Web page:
14: A Tiny Ring

14: A Tiny Ring

From Chicken Soup for the Soul: Here Comes the Bride

A Tiny Ring

Our wedding was many years ago. The celebration continues to this day.

~Gene Perret

“I want to marry you, but there is just one thing,” Bob said, as we were talking about our future and the possibility of marriage. “Mellissa.”

Mellissa was my six-year-old daughter. I had married young, right out of high school. Mellissa, or Missy as we called her, was born the next year. She was diagnosed with medical problems, and my immature marriage couldn’t handle the strain. I was divorced at twenty.

Bob and I had met when Missy was two. I was not looking for a relationship. I was a young mom working two jobs and trying just to make ends meet. Bob was like our weekend dad. He was fun-loving and full of joy. He would play Barbies with Missy and take us out for meals that included a toy. He won Missy’s heart within a few months. It took a little longer for me to heal and trust. Four years later, Bob won my heart, and renewed my hope in marriage and the possibility of a family.

I couldn’t understand what was so troubling to him now. “What is the problem, honey? She loves you,” I said. “This will be so good for her, for us.”

“This is so big,” he kept saying. “Being Mellissa’s father is so scary. I’m thinking about the importance of the role that I will play in her whole life. I mean, being a husband is huge, but being a dad?”

I wasn’t sure what I should say or do. Was he changing his mind?

The next week, he came to me with a tiny ring and some handwritten vows. I could tell that he had been crying.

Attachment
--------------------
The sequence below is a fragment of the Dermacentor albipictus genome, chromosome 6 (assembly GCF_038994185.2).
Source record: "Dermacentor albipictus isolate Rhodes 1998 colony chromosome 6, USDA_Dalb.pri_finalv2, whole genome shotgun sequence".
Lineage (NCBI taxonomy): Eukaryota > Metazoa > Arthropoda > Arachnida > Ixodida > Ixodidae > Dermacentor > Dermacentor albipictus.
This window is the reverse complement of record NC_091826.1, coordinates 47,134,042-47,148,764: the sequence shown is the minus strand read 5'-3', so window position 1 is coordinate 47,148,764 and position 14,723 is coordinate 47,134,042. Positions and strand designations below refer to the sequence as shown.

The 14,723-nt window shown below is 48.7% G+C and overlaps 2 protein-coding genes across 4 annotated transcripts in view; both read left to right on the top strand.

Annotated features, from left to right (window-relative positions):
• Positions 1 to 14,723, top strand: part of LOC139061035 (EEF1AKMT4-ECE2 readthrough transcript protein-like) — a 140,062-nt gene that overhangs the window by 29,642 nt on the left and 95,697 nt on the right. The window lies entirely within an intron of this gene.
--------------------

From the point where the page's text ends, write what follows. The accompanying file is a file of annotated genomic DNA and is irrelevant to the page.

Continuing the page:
“I want to ask Missy to marry me,” he said. “I want to give her a ring, and I have written vows to her, promises to be a good father.” I was speechless.

“I want to commit to her in the same way that I will commit to you,” he continued, “to be there for her for the rest of her life.”

He paused. “If I marry you, I know — I have always known — I marry her, too.”

Our wedding day came, and our friends and family gathered. When it came time for our vows and ring exchange, the ceremony went as planned. Bob and I read our vows to each other and placed the wedding rings on each other’s hands. Then the pastor announced that Bob would like to give Missy a ring and share his vows to her.

I don’t know why I thought that I would get through it just fine, but nothing could have prepared me for that moment. I watched my darling little daughter’s face as Bob knelt down beside her, trembling and weeping, as he read his promises to her. He took her tiny hand in his big, strong hand while he slipped the little ring on her finger. It was then that I noticed the faces of my family. They were all crying — my dad, uncles, and brother were sobbing as they watched one of the most tender and loving moments ever witnessed.

Twenty-four years have passed, and each September we celebrate our anniversary — Bob, Mellissa, and me. It is hard to remember back to a time when I had lost my hope for marriage and a family. Sometimes, I take out my old jewelry box, open it up, and hold the tiny ring. I close my eyes and say a prayer of thanks for promises, second chances, and love.

~Lori Bryant

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